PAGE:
In 2012, my wife, Bonnie, was diagnosed with thyroid cancer and had a total thyroidectomy. After radiation, she was deemed to be “cancer free.”
Forward fast to the summer of 2017. Bonnie’s blood work revealed elevated liver enzymes along with other related elevated readings. After a myriad of tests, MRIs, and scans, she was found to have stage 4 liver or pancreatic cancer. The doctors haven’t been able to determine exactly which kind she has, even after extensive testing.
Bonnie underwent radiation therapy for small lesions near her ribs, and then went on a chemotherapy regimen, which she is still on. Doctors tell us that she will be on chemo for the rest of her life however long that is. It is a complete and totally devastating blow to us.
The moments and times I’ve had to imagine my life without Bonnie in it have been painful. I have panic attacks, anxiety, and sometimes I can’t breathe when I picture her not here.
But for Bonnie, the struggle is knowing that she has stage 4 cancer with an unknown time frame for life. For her, it is a weekly routine of blood work and chemotherapy. It is a weekly dose of being nauseous, feeling tired, beat up, and unwell for several days after. Then, just when she starts to feel a little better, she has to do it all over again.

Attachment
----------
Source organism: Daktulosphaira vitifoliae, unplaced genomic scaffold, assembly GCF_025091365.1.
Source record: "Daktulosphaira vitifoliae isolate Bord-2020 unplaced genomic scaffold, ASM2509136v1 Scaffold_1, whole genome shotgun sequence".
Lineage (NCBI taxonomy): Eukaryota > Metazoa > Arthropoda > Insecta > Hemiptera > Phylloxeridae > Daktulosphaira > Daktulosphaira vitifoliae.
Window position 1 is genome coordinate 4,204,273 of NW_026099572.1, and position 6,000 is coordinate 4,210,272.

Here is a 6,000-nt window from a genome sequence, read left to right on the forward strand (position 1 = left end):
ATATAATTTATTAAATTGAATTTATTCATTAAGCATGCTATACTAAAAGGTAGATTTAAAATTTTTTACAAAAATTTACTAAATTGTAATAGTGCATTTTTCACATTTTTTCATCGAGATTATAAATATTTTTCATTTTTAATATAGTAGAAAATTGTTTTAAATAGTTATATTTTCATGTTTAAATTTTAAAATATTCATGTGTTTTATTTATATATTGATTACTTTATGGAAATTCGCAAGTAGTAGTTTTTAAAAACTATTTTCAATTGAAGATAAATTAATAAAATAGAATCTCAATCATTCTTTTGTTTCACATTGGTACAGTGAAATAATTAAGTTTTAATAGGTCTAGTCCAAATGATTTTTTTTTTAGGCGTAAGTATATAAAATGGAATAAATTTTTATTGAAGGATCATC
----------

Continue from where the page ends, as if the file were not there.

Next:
Cancer affects so many people in this country and around this world and yet it always seemed like something that would never happen to me. Cancer turns lives upside down and is a challenge, to be sure. We are trying to take life one day at a time, enjoy our time along the way, and be grateful for what we have.
I could go on and on about Bonnie, how I met her, how we make the perfect couple, but there’s only so much space here. She is my soulmate, no doubt.